Being Different Makes a Difference
St. James Park was swarming with people as we made our way on foot toward Buckingham Palace. We had been ducking and darting the growing crowd, our tour guide leading the way, when suddenly we came upon a wall of people. Our guide stopped abruptly, head up, searching the crowd. It was clear that he was noticing what, until that moment, no one else in our group had - almost every member of the crowd was headed in the same general direction, toward what seemed to be the same destination. This caused considerable foot traffic and bottlenecking, making it impossible to see anything around you besides other human beings. Upon making such a discovery, with a quick nod, our tour guide turned to cheerily say with a smile, "You must always remember to observe the masses and do otherwise!".
From there, we dashed down Horse Guard Road (a path very few seemed to be taking), across a series of embankments, barriers, and other impediments, finding ourselves in a reasonably secluded spot off to one side, with an unimpeded full-view of the 254th annual Trooping the Colour. It was spectacular, as decorated British regiments on horseback paraded flawlessly right before us, Prince Charles at the head of it all.
Our guide's contrarian philosophy worked well for us that day. Had we stayed the traditional course, it's likely we would have been relegated to the back of a very large group, our line of sight blocked by heads/hats/cameras, having gotten to see absolutely nothing of what we came to witness. But instead, because our guide had the courage to see that often the most popular path becomes the less efficient or effective path - due to over-saturation, unoriginality, and a whole host of other things - we were able to have the view of a lifetime. Had he not been willing to risk failure for the opportunity to pursue success, had he been too afraid to stray from the status quo, our little tour group would have been far worse off.
The Road Less Traveled Could be the One for You
Herd mentality is a real cognitive bias that plagues the modern human condition, myself included. Recently, I stopped at a random food truck swarmed with people. I had no idea what the truck was providing, what the prices were, or even if it was at all worth it to stand in such a line - but, nevertheless, I stood in line for a full twenty minutes before I came to my senses and left. Why? Because I, like most people if they are honest enough to admit it, fear even just the thought of missing out or making the wrong decision. That thought has paralyzed people in most cases, for all of human history, causing them to miss out on what could be for fear of what they may be missing out on if they stray from the "norm" or take a risk.
We all succumb to herd mentality all of the time in all areas of our lives. But it's when we consciously take the "Road less traveled by," as Robert Frost famously penned, that exciting things start to happen. Everyone in this world is different from anyone else who ever lived. We all know this but rarely contemplate the consequential implications and opportunities this creates. When we hear this quote it causes us to despair over being so different or "other" rather than rejoice in realizing how much value that diversity brings.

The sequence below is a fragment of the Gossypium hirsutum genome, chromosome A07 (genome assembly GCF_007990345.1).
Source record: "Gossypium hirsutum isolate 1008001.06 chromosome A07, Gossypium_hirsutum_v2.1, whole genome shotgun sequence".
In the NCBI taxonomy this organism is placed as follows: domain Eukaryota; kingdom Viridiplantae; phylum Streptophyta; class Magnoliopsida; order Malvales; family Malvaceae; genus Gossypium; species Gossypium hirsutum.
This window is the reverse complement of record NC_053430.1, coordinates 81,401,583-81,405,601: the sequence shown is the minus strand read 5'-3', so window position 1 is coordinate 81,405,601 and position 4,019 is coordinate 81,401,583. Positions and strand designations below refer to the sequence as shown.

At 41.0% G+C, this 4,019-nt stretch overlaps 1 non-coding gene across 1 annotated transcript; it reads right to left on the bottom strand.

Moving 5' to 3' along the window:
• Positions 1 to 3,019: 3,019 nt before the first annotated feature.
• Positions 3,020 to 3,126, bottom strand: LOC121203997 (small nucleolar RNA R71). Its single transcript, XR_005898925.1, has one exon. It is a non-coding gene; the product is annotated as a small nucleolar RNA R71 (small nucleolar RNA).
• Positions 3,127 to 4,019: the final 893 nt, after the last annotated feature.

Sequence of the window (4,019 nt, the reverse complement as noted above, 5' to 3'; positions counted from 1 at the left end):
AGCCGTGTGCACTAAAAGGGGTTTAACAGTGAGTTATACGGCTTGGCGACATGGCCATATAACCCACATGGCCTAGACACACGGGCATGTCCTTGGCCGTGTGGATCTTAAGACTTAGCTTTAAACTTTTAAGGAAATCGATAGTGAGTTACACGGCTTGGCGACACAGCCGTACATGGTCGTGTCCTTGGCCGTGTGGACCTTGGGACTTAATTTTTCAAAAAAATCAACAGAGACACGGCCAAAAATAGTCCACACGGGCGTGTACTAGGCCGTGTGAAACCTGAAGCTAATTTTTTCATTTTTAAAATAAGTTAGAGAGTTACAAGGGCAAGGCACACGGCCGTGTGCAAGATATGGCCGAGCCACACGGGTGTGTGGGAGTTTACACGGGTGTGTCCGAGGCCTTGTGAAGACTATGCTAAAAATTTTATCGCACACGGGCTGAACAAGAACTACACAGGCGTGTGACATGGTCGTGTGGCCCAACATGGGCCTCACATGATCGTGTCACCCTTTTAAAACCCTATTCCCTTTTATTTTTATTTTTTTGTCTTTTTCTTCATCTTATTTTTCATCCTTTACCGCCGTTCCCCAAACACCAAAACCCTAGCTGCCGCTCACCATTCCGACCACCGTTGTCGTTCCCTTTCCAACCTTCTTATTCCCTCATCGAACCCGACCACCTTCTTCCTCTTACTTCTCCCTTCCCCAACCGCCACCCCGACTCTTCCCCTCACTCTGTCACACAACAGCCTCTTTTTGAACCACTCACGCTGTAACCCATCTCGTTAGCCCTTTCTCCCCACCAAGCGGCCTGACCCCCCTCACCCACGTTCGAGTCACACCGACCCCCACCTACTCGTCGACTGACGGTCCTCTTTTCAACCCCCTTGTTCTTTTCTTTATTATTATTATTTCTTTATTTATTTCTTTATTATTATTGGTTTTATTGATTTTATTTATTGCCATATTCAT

Entrepreneurs are great examples of individuals who know how to recognize their difference, find the road less traveled, and sprint down it. Very rarely does someone start a business, model it precisely like every other business in their industry, and cash in on success. No! It nearly always takes a new approach or concept, in other words, something different, to make a go of it. Successful entrepreneurs, like Steve Jobs, Oprah Winfrey, or Walt Disney (to name-drop the big guns) were able to recognize what it was that made them special, what they could add to the world, but more importantly, they had the guts to pursue those things in ways that were new. And we all, even the world's most "average person" have within us this creative and difference-making capability.
How Does this Concept Relate to my Financial Success?
I keep this thought, that often the road less traveled is littered with the most possibility, in mind when making decisions about how we invest our client's money and how we help them plan their financial success. There are a lot of tried and true basic concepts that should be followed, no one can argue against all of them as many are simply wise and responsible tactics that should be adhered to. But, to truly drive success, we must find ways to be responsibly different in this world. At Schulz Wealth we are different, we are proud of our distinctions. We hire employees who see and think differently, we aren't afraid to try new roads, and we value aspiring world changers. And we've got to say, it has worked out pretty well for us.
In a world full of people who are held back from success because of their fear of looking different or making a mistake, allow yourself the freedom to at least try. Try new methods of saving toward your next financial goal, see what marketable talents you already have or that you could nurture within yourself, and research new investment opportunities. In our technology-centered reality, it has never been easy to find or express your difference. And we're willing to bet you won't regret taking the chance on yourself if you'll only try.
Consider what particular thing or things make you different from your competitors. What are they? How can they be used to your advantage, to drive your financial success, and boost your ceiling? Write it down and share it back with me. I would love to know!
These are our thoughts, have a great Thursday.
~ Rob Schulz, CFP